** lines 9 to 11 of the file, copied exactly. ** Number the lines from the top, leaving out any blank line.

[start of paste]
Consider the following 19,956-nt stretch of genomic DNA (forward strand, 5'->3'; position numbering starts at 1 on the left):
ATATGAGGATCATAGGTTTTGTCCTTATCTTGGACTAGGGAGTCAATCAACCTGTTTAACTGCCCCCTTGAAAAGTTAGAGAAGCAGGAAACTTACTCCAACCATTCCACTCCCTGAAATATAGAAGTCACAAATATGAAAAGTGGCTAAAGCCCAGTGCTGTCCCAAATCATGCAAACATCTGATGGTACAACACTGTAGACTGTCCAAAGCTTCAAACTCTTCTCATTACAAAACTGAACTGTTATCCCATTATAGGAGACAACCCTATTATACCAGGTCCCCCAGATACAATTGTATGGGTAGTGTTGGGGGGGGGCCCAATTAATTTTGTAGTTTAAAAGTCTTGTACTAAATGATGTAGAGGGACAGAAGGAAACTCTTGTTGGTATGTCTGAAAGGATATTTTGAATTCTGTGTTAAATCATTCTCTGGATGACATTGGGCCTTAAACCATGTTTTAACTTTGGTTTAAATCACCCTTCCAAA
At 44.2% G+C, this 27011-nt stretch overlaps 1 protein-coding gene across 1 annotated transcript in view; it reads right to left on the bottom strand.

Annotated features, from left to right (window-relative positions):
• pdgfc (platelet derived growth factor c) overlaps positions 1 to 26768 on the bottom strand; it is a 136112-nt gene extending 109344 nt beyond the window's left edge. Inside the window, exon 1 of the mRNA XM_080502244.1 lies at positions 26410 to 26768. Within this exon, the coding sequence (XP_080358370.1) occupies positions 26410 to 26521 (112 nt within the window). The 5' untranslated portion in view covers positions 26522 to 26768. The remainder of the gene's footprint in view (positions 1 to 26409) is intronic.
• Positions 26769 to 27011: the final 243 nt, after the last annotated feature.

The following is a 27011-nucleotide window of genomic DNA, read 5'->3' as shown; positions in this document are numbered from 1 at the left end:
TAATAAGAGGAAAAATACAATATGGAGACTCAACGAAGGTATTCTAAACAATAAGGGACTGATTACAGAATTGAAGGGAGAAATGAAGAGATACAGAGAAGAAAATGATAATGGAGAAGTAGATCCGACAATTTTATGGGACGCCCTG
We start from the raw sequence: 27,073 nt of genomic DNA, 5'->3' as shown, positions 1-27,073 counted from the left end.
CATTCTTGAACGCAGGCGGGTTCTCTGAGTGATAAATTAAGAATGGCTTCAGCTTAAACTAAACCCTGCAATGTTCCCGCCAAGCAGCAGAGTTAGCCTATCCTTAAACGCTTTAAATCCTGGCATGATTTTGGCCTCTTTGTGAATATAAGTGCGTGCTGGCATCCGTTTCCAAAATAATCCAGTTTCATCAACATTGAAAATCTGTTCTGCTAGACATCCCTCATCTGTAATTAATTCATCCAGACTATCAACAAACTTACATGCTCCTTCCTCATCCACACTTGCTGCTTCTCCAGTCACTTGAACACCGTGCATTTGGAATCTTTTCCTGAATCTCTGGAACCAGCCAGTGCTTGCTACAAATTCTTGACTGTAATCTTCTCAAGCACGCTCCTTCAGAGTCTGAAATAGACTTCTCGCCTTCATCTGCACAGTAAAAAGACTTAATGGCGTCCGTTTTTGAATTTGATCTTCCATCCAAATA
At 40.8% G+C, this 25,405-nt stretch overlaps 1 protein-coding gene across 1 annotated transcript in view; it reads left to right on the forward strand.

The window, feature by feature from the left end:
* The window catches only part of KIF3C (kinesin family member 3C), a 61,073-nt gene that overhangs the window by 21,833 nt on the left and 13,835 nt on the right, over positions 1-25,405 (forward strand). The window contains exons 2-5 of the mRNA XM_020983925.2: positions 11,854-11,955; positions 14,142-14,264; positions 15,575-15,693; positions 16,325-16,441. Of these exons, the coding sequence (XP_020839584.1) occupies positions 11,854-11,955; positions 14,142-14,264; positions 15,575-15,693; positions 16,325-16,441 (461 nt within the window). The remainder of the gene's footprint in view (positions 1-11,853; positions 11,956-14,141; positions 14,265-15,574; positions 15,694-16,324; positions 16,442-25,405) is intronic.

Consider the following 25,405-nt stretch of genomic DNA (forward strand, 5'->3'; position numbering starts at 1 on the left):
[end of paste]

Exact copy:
We start from the raw sequence: 27,073 nt of genomic DNA, 5'->3' as shown, positions 1-27,073 counted from the left end.
CATTCTTGAACGCAGGCGGGTTCTCTGAGTGATAAATTAAGAATGGCTTCAGCTTAAACTAAACCCTGCAATGTTCCCGCCAAGCAGCAGAGTTAGCCTATCCTTAAACGCTTTAAATCCTGGCATGATTTTGGCCTCTTTGTGAATATAAGTGCGTGCTGGCATCCGTTTCCAAAATAATCCAGTTTCATCAACATTGAAAATCTGTTCTGCTAGACATCCCTCATCTGTAATTAATTCATCCAGACTATCAACAAACTTACATGCTCCTTCCTCATCCACACTTGCTGCTTCTCCAGTCACTTGAACACCGTGCATTTGGAATCTTTTCCTGAATCTCTGGAACCAGCCAGTGCTTGCTACAAATTCTTGACTGTAATCTTCTCAAGCACGCTCCTTCAGAGTCTGAAATAGACTTCTCGCCTTCATCTGCACAGTAAAAAGACTTAATGGCGTCCGTTTTTGAATTTGATCTTCCATCCAAATA
At 40.8% G+C, this 25,405-nt stretch overlaps 1 protein-coding gene across 1 annotated transcript in view; it reads left to right on the forward strand.